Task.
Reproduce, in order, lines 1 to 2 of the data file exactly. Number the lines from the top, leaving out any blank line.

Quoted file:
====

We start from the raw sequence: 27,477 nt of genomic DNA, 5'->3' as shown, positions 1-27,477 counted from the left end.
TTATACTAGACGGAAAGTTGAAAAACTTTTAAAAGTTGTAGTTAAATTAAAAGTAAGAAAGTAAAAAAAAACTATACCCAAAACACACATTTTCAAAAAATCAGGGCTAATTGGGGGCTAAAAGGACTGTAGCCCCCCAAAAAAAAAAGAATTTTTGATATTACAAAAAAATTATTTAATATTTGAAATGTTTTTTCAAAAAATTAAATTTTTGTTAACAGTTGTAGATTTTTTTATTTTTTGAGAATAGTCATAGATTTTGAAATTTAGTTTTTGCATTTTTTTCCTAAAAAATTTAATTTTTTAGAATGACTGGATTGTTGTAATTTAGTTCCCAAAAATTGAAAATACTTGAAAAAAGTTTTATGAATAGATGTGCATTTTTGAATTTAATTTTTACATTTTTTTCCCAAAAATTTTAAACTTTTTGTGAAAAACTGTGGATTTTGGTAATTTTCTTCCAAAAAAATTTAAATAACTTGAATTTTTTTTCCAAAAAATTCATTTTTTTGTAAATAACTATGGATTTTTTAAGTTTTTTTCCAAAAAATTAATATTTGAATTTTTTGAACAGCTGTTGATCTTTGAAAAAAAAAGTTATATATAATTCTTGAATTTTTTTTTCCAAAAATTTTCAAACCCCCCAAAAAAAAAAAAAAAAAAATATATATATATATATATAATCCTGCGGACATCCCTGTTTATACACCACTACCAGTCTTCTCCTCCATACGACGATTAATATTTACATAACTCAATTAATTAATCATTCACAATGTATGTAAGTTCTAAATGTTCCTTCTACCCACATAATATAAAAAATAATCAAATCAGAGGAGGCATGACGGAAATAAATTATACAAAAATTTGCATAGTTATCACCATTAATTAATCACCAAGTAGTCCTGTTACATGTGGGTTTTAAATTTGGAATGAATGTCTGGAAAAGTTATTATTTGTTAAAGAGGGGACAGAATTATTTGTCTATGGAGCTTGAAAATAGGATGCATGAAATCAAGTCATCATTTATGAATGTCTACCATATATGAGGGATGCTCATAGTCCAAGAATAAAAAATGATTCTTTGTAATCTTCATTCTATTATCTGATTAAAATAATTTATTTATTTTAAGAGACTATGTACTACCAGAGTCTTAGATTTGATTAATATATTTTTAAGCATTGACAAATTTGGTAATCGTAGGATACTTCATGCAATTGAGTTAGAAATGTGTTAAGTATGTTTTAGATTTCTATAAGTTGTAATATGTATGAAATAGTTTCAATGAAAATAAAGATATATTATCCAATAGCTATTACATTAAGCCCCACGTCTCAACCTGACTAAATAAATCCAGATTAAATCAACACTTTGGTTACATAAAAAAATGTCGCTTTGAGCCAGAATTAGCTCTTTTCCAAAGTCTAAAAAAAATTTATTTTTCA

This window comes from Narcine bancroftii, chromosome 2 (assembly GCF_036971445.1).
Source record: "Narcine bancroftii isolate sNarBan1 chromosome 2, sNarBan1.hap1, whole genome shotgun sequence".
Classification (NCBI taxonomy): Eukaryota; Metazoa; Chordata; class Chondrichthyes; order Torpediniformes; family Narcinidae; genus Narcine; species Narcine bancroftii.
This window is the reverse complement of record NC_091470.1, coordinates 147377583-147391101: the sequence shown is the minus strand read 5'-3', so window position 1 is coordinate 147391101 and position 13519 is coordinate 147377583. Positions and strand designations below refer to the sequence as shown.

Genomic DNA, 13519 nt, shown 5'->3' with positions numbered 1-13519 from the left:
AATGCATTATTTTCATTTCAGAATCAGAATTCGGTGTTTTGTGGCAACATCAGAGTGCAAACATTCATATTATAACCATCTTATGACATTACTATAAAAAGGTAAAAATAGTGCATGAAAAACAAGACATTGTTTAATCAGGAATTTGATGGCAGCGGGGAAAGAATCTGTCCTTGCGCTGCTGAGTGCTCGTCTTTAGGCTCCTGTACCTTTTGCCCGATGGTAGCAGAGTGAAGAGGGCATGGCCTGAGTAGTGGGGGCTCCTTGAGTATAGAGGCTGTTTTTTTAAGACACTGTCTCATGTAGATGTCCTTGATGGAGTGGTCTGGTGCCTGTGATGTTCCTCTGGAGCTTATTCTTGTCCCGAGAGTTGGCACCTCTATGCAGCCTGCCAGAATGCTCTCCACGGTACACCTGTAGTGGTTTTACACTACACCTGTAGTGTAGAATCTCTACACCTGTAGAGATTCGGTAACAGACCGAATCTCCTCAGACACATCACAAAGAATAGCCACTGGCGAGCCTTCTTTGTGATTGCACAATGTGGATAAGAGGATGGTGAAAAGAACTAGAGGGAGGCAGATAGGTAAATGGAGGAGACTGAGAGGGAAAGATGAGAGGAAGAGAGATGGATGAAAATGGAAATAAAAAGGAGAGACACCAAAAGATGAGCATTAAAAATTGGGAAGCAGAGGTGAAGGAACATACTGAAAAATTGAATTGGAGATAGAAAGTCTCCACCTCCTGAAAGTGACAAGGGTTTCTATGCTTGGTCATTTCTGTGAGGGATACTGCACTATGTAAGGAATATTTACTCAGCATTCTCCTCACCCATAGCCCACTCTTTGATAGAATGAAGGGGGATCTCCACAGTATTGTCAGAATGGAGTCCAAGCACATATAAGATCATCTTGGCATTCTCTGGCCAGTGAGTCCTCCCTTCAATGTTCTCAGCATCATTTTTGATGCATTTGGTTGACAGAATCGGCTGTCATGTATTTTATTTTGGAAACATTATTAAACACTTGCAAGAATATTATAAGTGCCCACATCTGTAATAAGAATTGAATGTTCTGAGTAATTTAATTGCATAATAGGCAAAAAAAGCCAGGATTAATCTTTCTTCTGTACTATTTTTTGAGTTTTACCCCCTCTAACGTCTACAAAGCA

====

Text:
We start from the raw sequence: 27,477 nt of genomic DNA, 5'->3' as shown, positions 1-27,477 counted from the left end.
TTATACTAGACGGAAAGTTGAAAAACTTTTAAAAGTTGTAGTTAAATTAAAAGTAAGAAAGTAAAAAAAAACTATACCCAAAACACACATTTTCAAAAAATCAGGGCTAATTGGGGGCTAAAAGGACTGTAGCCCCCCAAAAAAAAAAGAATTTTTGATATTACAAAAAAATTATTTAATATTTGAAATGTTTTTTCAAAAAATTAAATTTTTGTTAACAGTTGTAGATTTTTTTATTTTTTGAGAATAGTCATAGATTTTGAAATTTAGTTTTTGCATTTTTTTCCTAAAAAATTTAATTTTTTAGAATGACTGGATTGTTGTAATTTAGTTCCCAAAAATTGAAAATACTTGAAAAAAGTTTTATGAATAGATGTGCATTTTTGAATTTAATTTTTACATTTTTTTCCCAAAAATTTTAAACTTTTTGTGAAAAACTGTGGATTTTGGTAATTTTCTTCCAAAAAAATTTAAATAACTTGAATTTTTTTTCCAAAAAATTCATTTTTTTGTAAATAACTATGGATTTTTTAAGTTTTTTTCCAAAAAATTAATATTTGAATTTTTTGAACAGCTGTTGATCTTTGAAAAAAAAAGTTATATATAATTCTTGAATTTTTTTTTCCAAAAATTTTCAAACCCCCCAAAAAAAAAAAAAAAAAAATATATATATATATATATAATCCTGCGGACATCCCTGTTTATACACCACTACCAGTCTTCTCCTCCATACGACGATTAATATTTACATAACTCAATTAATTAATCATTCACAATGTATGTAAGTTCTAAATGTTCCTTCTACCCACATAATATAAAAAATAATCAAATCAGAGGAGGCATGACGGAAATAAATTATACAAAAATTTGCATAGTTATCACCATTAATTAATCACCAAGTAGTCCTGTTACATGTGGGTTTTAAATTTGGAATGAATGTCTGGAAAAGTTATTATTTGTTAAAGAGGGGACAGAATTATTTGTCTATGGAGCTTGAAAATAGGATGCATGAAATCAAGTCATCATTTATGAATGTCTACCATATATGAGGGATGCTCATAGTCCAAGAATAAAAAATGATTCTTTGTAATCTTCATTCTATTATCTGATTAAAATAATTTATTTATTTTAAGAGACTATGTACTACCAGAGTCTTAGATTTGATTAATATATTTTTAAGCATTGACAAATTTGGTAATCGTAGGATACTTCATGCAATTGAGTTAGAAATGTGTTAAGTATGTTTTAGATTTCTATAAGTTGTAATATGTATGAAATAGTTTCAATGAAAATAAAGATATATTATCCAATAGCTATTACATTAAGCCCCACGTCTCAACCTGACTAAATAAATCCAGATTAAATCAACACTTTGGTTACATAAAAAAATGTCGCTTTGAGCCAGAATTAGCTCTTTTCCAAAGTCTAAAAAAAATTTATTTTTCA